10. Brown JH, Heske EJ (1990) Control of a desert-grassland transition by a keystone rodent guild. Science 250:1705–1707Google Scholar
  11. Cano E (1988) Pastizales naturales de La Pampa, vol I. CREA, La Pampa, ArgentinaGoogle Scholar
  12. Coppock DL, Delting JK, Ellis JE, Dyer MI (1983) Plant-herbivore interactions in a North American mixed-grass prairie. Oecologia 56:1–9Google Scholar
  13. Covich AP (1976) Analyzing shapes of foraging areas: some ecological and economic theories. Annu Rev Ecol Syst 7:235–257Google Scholar
  14. Crawley MJ (1990) The population dynamics of plants. Philos Trans R Soc Lond B 330:125–140Google Scholar
  15. Direccíón de Estadística y Censos (1981) Lluvias 1921–1980. Dirección de Estadistica y Censos, Santa Rosa, La Pampa, ArgentinaGoogle Scholar
  16. Dirección de Estadística y Censos (1991) Lluvias registradas en la provincia de La Pampa. Dirrección de Estadística y Censos, Santa Rosa, La Pampa, ArgentinaGoogle Scholar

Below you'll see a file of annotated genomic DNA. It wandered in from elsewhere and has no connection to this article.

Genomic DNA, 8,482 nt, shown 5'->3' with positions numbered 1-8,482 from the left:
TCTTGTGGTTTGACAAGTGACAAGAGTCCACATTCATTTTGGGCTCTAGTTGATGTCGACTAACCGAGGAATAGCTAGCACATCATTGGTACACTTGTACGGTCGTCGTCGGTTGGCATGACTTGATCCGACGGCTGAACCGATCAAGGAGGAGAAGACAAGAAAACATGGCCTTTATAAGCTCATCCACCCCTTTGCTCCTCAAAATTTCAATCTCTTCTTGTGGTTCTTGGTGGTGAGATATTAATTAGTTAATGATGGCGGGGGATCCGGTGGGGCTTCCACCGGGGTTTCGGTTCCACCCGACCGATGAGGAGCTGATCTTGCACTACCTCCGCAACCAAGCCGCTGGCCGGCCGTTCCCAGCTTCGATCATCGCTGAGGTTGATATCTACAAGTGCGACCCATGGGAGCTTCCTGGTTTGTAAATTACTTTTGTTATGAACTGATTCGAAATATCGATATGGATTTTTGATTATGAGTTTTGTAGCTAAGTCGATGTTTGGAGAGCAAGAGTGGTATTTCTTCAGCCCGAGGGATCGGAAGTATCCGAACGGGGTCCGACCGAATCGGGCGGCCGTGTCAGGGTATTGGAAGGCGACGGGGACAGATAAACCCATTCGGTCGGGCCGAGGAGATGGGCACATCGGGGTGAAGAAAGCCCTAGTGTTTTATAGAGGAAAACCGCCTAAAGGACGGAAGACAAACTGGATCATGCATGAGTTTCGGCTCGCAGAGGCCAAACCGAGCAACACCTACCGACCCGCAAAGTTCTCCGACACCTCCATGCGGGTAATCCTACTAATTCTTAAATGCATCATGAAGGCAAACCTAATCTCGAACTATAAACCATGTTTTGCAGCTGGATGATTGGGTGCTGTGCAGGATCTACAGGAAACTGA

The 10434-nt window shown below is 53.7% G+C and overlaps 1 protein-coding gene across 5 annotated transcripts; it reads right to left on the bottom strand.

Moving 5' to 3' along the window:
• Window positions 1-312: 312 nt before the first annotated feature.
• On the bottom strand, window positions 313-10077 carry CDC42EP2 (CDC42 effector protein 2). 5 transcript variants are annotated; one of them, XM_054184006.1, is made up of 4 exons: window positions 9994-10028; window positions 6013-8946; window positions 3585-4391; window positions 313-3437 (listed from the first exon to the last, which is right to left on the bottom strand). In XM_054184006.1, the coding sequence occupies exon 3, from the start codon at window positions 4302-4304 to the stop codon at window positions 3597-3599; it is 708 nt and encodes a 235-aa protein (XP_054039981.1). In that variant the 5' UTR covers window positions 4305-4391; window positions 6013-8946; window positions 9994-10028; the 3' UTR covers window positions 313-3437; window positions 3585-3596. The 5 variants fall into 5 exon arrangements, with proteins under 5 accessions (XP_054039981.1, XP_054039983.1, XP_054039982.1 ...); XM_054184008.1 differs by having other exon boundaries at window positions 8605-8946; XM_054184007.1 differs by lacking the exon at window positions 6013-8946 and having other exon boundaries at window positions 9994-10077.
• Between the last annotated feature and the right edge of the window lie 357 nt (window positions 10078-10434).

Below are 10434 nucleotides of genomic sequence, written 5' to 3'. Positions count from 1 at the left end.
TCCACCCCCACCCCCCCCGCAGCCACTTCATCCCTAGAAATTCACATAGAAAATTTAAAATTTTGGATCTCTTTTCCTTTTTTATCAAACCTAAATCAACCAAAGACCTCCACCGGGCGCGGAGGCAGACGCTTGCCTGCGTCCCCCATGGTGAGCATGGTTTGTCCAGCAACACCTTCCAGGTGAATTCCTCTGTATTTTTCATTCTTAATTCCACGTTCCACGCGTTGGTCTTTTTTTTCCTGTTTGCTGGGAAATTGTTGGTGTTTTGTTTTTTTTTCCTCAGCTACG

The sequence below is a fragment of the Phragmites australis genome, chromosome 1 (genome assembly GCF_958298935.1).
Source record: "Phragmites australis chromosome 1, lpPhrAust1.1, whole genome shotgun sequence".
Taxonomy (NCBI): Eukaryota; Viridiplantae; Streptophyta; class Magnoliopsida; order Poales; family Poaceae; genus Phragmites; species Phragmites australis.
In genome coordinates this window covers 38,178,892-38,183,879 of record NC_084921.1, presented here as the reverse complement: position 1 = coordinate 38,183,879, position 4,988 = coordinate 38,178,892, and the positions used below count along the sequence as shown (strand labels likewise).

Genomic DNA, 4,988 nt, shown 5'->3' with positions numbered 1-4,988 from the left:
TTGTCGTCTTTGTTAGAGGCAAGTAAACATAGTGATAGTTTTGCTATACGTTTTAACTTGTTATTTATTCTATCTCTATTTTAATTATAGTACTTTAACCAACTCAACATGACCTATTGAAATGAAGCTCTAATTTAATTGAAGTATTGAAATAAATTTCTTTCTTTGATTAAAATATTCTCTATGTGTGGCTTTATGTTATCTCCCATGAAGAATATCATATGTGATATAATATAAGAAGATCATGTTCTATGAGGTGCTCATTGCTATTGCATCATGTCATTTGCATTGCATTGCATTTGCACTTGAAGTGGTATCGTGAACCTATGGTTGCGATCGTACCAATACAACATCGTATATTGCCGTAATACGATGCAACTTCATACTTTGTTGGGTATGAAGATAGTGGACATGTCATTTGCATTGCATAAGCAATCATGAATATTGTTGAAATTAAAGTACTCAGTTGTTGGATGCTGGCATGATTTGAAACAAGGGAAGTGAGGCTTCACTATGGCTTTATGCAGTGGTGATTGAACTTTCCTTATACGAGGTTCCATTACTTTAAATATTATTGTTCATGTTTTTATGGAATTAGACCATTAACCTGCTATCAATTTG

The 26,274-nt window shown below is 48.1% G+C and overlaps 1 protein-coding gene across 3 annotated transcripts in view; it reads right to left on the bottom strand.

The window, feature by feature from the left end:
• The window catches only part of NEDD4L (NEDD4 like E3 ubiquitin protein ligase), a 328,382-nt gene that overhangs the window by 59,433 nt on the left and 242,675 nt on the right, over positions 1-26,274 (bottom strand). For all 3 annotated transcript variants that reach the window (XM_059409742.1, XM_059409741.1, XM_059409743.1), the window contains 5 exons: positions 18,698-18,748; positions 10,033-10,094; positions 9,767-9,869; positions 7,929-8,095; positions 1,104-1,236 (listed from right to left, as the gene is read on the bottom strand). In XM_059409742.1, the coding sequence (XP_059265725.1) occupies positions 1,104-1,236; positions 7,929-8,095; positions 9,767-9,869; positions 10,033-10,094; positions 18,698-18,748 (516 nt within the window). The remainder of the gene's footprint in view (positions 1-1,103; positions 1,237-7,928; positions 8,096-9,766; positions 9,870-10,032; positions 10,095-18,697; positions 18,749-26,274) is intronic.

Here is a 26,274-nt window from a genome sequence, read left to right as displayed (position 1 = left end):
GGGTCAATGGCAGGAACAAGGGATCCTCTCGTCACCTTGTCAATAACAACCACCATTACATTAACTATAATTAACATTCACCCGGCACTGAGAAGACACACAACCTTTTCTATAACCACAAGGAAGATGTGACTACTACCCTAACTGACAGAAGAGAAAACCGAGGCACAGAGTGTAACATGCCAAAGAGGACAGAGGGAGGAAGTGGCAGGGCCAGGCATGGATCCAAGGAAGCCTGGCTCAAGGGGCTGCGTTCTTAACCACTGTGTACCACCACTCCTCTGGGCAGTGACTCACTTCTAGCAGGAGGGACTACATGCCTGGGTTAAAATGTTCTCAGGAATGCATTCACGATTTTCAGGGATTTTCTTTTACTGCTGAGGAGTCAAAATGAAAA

17. Dublin HT, Sinclair ARE, McGlade J (1990) Elephants and fire as causes of multiple stable states in the Serengeti-Marà woodlands. J Anim Ecol 59:1147–1164Google Scholar
  18. Hobbs RJ, Mooney HA (1991) Effects of rainfall variability and gopher disturbance on serpentine annual grassland dynamics. Ecology 72:59–68Google Scholar
  19. Holland EA, Detling JK (1990) Plant responses to herbivory and belowground nitrogen cycling. Ecology 71:1040–1049Google Scholar
  20. Hoogland JL (1981) The evolution of coloniality in white-tailed and black-tailed prairie dogs (Sciuridae: Cynomys leucurus and C. ludovicianus). Ecology 62:252–272Google Scholar